Remember the Motorola RAZR and the Blackberry Pearl? These phones dominated sales in the U.S. in 2006. Back then, many of us would have said their cell phone is primarily a utilitarian device used for phone calls, text messages, and even an occasional email. Then in 2007, Apple released the iPhone to the world and began a rapid shift in what we all as consumers expect from technology.
The iPhone offered something consumers wanted, they just didn’t know it at the time. Consumers wanted a device that focused on the user interface with a limitless supply of customizations and applications for doing more with a single device. At $500, the iPhone was a luxury, but the price did not affect the sales growth the iPhone would see and continues to see today. The point of sale and payments industry is going through a similar shift when it comes to smart terminals.
As consumer tastes and expectations evolve, the expectations of merchants and business owners are often close to follow. The devices that once had the specific task of processing payments and printing a receipt are no longer going to meet the demands of the market. It would be a difficult to find a traditional credit card terminal that was even capable of performing basic calculator functions. The manufacturers of traditional credit card terminals have taken notice of the shift, and all the usual suppliers as well as some new start-ups are in the process of launching lines of smart payment terminals.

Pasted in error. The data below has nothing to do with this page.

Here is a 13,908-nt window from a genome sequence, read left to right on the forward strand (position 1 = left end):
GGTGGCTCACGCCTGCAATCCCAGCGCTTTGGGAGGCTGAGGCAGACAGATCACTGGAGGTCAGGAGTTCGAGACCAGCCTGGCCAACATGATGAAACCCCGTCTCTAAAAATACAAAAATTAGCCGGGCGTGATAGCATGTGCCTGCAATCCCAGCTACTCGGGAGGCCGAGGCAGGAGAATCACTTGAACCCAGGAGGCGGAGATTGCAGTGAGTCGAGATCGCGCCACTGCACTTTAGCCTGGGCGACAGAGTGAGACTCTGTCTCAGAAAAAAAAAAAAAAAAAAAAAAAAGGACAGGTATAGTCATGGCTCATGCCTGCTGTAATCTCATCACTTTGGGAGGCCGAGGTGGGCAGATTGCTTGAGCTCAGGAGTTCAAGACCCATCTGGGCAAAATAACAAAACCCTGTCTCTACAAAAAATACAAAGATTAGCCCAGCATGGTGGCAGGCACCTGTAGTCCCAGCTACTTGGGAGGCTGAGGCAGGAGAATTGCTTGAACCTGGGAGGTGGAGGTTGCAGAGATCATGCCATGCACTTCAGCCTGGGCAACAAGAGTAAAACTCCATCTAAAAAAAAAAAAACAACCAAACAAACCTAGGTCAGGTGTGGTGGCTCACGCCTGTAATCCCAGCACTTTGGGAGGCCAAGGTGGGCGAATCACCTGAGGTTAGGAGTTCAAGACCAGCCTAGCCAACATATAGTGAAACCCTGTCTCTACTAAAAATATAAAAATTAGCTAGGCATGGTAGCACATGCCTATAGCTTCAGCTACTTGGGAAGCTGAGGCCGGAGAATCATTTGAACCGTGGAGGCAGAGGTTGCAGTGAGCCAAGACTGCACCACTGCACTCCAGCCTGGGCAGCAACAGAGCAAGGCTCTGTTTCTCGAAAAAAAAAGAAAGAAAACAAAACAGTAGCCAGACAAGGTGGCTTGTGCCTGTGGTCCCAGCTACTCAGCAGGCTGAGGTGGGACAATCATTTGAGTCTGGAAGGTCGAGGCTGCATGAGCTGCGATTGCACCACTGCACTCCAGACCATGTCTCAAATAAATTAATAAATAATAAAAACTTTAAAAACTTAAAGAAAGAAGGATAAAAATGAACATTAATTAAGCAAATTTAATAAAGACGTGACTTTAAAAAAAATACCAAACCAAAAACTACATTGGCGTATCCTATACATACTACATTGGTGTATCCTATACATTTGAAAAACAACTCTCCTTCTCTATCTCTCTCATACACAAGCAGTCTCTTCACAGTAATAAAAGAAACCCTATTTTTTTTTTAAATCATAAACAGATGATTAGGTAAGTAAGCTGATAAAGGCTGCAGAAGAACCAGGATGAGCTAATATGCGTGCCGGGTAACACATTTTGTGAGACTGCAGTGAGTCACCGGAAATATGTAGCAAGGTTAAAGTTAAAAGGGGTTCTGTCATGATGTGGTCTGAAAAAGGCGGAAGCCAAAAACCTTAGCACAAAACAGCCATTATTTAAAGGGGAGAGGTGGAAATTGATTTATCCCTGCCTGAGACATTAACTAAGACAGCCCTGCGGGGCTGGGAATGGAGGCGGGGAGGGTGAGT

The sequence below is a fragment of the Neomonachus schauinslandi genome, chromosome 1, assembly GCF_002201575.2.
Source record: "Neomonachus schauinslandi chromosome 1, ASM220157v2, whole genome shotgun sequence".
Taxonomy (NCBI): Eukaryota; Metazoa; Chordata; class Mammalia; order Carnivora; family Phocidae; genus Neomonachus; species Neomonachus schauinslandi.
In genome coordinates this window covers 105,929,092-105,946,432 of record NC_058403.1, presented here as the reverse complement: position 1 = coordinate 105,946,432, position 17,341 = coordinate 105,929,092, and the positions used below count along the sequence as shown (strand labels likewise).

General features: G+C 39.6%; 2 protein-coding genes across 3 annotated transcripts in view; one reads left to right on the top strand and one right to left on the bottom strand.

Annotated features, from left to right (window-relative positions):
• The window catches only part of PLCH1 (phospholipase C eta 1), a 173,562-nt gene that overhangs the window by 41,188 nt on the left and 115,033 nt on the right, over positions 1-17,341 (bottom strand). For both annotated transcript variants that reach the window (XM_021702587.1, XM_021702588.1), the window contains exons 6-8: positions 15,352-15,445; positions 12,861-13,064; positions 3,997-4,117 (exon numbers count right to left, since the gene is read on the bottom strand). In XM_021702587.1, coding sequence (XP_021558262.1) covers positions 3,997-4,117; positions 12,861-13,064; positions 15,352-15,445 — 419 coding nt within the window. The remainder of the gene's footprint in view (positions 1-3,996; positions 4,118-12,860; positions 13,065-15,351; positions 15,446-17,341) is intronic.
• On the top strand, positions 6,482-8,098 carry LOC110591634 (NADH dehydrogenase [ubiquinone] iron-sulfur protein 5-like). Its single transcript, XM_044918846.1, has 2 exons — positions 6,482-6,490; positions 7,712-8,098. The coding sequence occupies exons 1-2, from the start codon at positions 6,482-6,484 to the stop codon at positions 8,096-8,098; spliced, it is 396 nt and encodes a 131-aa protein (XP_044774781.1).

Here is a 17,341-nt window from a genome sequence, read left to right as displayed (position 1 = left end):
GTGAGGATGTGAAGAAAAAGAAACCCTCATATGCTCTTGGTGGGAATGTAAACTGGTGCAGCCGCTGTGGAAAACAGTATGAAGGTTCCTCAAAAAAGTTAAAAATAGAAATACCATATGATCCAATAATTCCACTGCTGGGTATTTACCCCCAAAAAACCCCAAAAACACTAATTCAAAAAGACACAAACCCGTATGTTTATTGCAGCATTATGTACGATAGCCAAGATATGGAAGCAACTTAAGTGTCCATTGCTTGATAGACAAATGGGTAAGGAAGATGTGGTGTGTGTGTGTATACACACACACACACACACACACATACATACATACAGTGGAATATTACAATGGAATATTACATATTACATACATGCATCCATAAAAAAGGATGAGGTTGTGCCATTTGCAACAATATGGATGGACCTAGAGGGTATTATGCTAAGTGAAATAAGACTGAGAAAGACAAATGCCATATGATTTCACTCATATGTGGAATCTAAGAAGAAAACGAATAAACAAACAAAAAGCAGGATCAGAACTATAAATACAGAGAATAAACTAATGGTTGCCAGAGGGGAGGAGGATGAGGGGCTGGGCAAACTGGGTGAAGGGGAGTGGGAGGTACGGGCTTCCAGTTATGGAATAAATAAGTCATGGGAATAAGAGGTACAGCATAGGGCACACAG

What is a Smart Payment Terminal?
The smart payment terminals that will enter the market in 2020 will combine a 5- to 6-inch tablet screen, a built-in receipt printer, and a credit card chip and mag-stripe reader. The smart payment terminal often includes a battery for portable use, Wi-Fi and/or 4G LTE communication options, along with an integrated camera. This combination of hardware is generally always running an Android operating system. Because these devices are processing card data, PIN entry, and other payment data, the Android operating systems have to be restricted – no going out to the Play Store or the WWW and downloading anonymous software.
Going Well Beyond Card Payments
Even though the operating systems are restricted, the Android tablet format and iOS is familiar to a variety of software developers, they can often easily repackage applications for use on a smart payment terminal. Typically, a software developer only needs to have the payment processor or manufacturer certify and sign their applications so they can run on the smart payment terminal.
This brings capabilities to a smart payment terminal to perform tasks far beyond what a traditional credit card terminal can do. Software developers can integrate to existing POS systems and offer a more customer focused payment experience, like a restaurant performing payment at the table, and other management software for functions like customer appointment calendars, time clock and staff scheduling, online orders and delivery, inventory tracking, customer satisfaction surveys, and applications to offer extended service contracts or warranties.